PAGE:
Quantum computers—exotic machines that can solve practical problems that would stymie any conventional supercomputer—remain years or decades away. However, yesterday President Joe Biden’s administration took a step to anticipate the eventual deployment of such machines. In a new national security memorandum, the White House instructs federal agencies to prepare to shift from the encryption algorithms used today to secure communications on the internet and other networks to new algorithms resistant to attack by a quantum computer.

The memo envisions the shift beginning in 2024, when the first standard for such “post-quantum cryptography” should emerge, and being complete before 2035. Fortunately for internet companies, such postquantum cryptography will involve changes mostly in software. “You don’t need a quantum computer to implement these postquantum solutions,” says Dustin Moody, a mathematician with the National Institute of Standards and Technology (NIST). Still, he says, “The transition should be quite challenging, as with any crypto transition that we’ve done.”

Whereas a conventional computer processes information by flipping bits that can be set to 0 or 1, a quantum computer manipulates quantum bits or qubits that can be set to 0, 1, or, thanks to the weird rules of quantum mechanics, 0 and 1 at the same time. Such two-ways-at-once states enable a quantum computer to encode all possible solutions to certain problems as abstract quantum waves. Set things up right and, in the guts of the machine, the waves will interfere so that the incorrect solutions cancel one another, and the right solution pops out.

Since 1994, scientists have known that, in principle, a quantum computer should be able to crack so-called public-key encryption schemes. For the sake of efficiency, such schemes are typically used to initiate private communications on the internet or some other network. Often, the public-key algorithm serves only to communicate another key, a secret one that two correspondents—say, Alice and Bob—use to initialize a second separate encryption program that they use in parallel to encode and decode the bulk of their message. Still, if an eavesdropper—say, Eve—can hack the public-key system, she can steal the secret one and decode the entire exchange.

In current public-key systems, the public key is a gigantic number that is the product of two factors, both prime numbers. If Alice wishes to receive a secret message from Bob, she sends him the key and he uses it to scramble his numerical message according to a complicated algorithm that’s publicly known. But it’s very difficult for Eve to undo the algorithm unless she knows the key’s prime-number factors. Alice keeps those factors as her private key, which enables her to quickly unscramble Bob’s message. However, a quantum computer would be able to factor the huge number much faster than an ordinary computer, enabling Eve to unscramble the message in a jiffy, too.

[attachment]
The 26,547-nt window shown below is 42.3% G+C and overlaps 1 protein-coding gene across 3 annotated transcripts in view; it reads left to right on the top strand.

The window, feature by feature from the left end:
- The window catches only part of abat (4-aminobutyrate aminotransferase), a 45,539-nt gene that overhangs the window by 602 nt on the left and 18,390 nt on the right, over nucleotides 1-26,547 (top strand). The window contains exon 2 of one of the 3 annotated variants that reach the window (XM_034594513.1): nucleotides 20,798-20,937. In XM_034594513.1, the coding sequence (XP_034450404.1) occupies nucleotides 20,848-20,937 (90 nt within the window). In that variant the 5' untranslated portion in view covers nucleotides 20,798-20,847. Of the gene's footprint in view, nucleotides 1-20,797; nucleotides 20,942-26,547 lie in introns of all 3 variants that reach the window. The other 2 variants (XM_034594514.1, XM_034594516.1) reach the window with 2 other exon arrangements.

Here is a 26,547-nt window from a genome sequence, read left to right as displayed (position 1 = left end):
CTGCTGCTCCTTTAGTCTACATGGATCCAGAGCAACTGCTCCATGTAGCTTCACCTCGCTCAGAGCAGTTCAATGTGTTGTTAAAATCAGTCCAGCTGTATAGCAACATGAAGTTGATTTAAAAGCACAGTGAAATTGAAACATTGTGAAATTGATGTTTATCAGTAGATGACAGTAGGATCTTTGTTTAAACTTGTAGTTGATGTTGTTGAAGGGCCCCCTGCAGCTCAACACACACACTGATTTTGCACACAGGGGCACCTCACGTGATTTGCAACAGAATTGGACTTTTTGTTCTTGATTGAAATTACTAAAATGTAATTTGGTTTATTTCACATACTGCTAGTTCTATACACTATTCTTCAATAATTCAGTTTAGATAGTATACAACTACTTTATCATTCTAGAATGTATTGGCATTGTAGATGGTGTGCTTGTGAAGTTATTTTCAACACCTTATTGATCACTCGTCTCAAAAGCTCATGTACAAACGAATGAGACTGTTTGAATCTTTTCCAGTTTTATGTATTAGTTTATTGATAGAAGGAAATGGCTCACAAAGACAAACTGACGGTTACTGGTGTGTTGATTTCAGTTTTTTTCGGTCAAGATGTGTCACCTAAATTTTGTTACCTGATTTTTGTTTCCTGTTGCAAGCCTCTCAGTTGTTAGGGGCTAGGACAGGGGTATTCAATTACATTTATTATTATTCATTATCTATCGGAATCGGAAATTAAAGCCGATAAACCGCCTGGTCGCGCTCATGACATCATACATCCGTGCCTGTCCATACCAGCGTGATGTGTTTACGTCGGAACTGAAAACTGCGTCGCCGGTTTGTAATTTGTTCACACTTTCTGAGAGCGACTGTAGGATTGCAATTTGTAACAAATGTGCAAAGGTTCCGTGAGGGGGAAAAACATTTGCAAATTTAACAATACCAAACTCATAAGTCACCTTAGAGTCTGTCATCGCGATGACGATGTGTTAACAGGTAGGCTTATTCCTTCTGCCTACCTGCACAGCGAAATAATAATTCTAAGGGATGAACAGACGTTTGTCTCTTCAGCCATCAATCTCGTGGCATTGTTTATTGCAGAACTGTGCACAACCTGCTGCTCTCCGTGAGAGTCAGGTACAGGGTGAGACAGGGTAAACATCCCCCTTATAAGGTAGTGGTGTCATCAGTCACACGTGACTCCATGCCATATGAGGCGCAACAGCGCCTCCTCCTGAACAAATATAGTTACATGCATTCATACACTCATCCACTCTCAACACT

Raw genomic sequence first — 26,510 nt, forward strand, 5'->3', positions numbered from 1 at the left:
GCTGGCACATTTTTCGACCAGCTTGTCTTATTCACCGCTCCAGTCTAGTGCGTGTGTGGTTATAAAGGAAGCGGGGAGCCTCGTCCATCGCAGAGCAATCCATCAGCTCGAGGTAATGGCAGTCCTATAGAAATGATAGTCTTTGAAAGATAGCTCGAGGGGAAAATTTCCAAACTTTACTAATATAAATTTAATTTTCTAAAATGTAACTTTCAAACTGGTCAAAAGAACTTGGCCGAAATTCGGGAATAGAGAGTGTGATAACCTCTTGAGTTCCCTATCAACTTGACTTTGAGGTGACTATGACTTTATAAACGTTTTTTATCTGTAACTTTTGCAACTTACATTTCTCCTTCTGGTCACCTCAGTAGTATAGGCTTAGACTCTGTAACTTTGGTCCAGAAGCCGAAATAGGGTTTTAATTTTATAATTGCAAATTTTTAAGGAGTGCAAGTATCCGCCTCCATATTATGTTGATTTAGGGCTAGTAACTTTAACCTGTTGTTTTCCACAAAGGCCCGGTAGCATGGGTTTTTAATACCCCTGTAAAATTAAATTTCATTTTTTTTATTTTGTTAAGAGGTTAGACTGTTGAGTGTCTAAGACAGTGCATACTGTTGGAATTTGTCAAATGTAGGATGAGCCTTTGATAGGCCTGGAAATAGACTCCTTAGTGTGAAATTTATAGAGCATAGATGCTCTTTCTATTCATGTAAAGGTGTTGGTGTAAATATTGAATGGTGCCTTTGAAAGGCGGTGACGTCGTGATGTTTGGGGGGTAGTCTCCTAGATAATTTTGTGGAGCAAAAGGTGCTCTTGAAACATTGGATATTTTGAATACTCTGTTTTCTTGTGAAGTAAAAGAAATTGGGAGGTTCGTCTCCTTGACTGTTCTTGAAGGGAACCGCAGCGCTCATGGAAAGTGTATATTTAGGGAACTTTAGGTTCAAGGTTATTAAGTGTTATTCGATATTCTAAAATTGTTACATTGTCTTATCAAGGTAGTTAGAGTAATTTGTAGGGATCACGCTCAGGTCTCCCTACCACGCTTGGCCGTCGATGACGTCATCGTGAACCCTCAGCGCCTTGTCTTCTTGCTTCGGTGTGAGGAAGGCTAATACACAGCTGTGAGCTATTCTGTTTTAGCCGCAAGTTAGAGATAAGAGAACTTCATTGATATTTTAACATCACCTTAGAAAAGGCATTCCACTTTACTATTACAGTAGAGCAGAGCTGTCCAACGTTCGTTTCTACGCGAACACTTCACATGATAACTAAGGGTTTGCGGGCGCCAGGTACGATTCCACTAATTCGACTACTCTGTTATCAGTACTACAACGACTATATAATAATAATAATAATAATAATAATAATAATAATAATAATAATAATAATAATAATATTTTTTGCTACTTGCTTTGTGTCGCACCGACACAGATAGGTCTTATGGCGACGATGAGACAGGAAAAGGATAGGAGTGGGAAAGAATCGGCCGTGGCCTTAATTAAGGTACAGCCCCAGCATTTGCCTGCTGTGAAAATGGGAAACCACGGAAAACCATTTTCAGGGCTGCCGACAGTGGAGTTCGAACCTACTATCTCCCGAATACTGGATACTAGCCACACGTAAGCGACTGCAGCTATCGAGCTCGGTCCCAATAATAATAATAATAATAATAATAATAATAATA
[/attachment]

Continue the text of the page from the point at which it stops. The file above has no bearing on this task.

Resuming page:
Given the looming threat, mathematicians and cryptographers are already working on other public-key encryption schemes that are resistant to hacking by quantum computer. For example, in one approach, the public key consists of a set of vectors that can be added together to create a regular array of points called a lattice in a many-dimensional space. Using the vectors, Bob encodes his message as a point near one within the lattice. Eve will struggle to determine the exact mathematical combination of vectors that Bob used, which constitute his message. But Alice can figure the combination out because she possesses as her secret key a set of simpler, but equivalent, vectors with which to attack the problem.

Since 2017, NIST has been working with researchers to develop standards for postquantum cryptography algorithms, such as how big the public key must be. Within weeks, the agency will announce the handful of winning algorithms for which it will codify standards, Moody says. That should put NIST on track to announce those standards by 2024. The memo also calls on NIST to form within 90 days a project “to work with the private sector to address cybersecurity challenges posed by the transition to quantum-resistant cryptography.” That work is already underway, Moody says.

For the average person, the transition to postquantum cryptography should be largely unnoticeable. However, to make the algorithms run efficiently, microchip manufacturers will have to tweak their designs, says Lily Chen, a mathematician at NIST. As a result, exactly how quickly the new algorithms take hold will depend in large measure on the decisions of equipment manufacturers and vendors, Chen says. “At some point, I will get a new smartphone,” she says, “but whether the smartphone will use postquantum cryptography will be the vendor’s decision.”

Curiously, although there are strong arguments suggesting a quantum computer can never crack the new algorithms, there’s no ironclad proof. But that’s nothing new, Moody notes, as there is also no proof that a conventional supercomputer can crack the current public-key algorithms.

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